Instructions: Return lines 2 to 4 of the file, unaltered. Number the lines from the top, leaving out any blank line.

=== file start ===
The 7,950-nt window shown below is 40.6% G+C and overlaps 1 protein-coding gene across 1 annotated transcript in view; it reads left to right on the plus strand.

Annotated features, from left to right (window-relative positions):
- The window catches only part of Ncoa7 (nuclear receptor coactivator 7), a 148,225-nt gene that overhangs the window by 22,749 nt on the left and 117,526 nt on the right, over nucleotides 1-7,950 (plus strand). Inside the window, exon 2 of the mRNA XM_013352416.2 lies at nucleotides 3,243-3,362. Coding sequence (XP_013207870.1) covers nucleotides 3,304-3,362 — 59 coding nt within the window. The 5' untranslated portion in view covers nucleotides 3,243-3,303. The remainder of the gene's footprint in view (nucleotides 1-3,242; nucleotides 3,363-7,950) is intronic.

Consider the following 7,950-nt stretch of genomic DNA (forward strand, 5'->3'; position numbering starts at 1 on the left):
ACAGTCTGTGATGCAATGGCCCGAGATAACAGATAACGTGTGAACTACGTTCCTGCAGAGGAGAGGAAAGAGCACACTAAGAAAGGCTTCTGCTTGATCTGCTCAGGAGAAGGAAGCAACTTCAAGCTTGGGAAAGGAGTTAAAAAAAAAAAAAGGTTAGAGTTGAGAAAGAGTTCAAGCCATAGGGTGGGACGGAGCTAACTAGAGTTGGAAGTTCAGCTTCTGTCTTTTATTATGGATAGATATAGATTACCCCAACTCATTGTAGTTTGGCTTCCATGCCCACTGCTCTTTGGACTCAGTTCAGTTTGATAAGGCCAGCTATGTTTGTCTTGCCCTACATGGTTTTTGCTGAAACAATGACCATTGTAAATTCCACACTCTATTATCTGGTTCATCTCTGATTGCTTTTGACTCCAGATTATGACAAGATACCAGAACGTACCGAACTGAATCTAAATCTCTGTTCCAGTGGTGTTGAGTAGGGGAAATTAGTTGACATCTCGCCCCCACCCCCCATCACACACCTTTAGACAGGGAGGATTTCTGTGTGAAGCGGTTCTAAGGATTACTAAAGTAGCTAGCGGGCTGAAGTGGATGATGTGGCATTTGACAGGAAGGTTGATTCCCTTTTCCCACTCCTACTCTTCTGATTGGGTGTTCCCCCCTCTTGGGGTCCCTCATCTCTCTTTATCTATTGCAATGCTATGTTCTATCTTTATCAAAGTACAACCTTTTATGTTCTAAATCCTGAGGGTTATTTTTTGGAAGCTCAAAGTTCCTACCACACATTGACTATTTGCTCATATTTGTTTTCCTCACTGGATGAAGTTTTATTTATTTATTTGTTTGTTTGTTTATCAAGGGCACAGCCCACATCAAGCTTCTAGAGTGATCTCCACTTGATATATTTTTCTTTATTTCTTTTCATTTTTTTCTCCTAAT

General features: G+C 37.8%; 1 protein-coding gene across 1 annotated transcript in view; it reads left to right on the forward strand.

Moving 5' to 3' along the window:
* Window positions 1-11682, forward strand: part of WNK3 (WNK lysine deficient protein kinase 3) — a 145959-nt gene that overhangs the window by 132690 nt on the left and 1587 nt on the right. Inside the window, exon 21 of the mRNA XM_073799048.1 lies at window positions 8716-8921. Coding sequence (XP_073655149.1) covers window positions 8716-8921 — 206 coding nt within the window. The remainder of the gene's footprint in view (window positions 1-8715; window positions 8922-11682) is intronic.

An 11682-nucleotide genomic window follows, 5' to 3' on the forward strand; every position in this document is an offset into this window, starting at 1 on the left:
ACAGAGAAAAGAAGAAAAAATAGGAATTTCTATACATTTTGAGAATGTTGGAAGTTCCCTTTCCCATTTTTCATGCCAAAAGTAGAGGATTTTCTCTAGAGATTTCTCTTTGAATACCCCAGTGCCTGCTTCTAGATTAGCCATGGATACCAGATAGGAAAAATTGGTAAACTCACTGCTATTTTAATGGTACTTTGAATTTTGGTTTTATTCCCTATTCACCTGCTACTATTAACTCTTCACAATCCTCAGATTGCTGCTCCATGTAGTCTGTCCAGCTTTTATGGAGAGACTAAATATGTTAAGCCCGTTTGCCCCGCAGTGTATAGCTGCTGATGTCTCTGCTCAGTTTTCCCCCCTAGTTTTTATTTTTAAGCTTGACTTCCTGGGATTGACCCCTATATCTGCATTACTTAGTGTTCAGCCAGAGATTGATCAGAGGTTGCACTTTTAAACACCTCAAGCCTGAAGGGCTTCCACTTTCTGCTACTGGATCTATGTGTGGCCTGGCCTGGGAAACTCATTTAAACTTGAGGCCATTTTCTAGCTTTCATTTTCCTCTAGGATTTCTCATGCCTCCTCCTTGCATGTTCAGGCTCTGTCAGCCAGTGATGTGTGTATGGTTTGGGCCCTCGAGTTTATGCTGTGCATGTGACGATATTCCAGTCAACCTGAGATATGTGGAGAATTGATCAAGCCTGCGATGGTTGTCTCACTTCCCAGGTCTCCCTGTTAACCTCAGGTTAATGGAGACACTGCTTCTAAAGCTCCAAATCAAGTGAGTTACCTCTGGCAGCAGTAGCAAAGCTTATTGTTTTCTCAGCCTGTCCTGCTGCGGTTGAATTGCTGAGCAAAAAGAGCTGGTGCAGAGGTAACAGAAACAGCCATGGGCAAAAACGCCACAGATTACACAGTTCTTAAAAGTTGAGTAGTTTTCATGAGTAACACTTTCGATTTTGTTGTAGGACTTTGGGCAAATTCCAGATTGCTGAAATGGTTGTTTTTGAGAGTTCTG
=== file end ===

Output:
Annotated features, from left to right (window-relative positions):
- The window catches only part of Ncoa7 (nuclear receptor coactivator 7), a 148,225-nt gene that overhangs the window by 22,749 nt on the left and 117,526 nt on the right, over nucleotides 1-7,950 (plus strand). Inside the window, exon 2 of the mRNA XM_013352416.2 lies at nucleotides 3,243-3,362. Coding sequence (XP_013207870.1) covers nucleotides 3,304-3,362 — 59 coding nt within the window. The 5' untranslated portion in view covers nucleotides 3,243-3,303. The remainder of the gene's footprint in view (nucleotides 1-3,242; nucleotides 3,363-7,950) is intronic.

Consider the following 7,950-nt stretch of genomic DNA (forward strand, 5'->3'; position numbering starts at 1 on the left):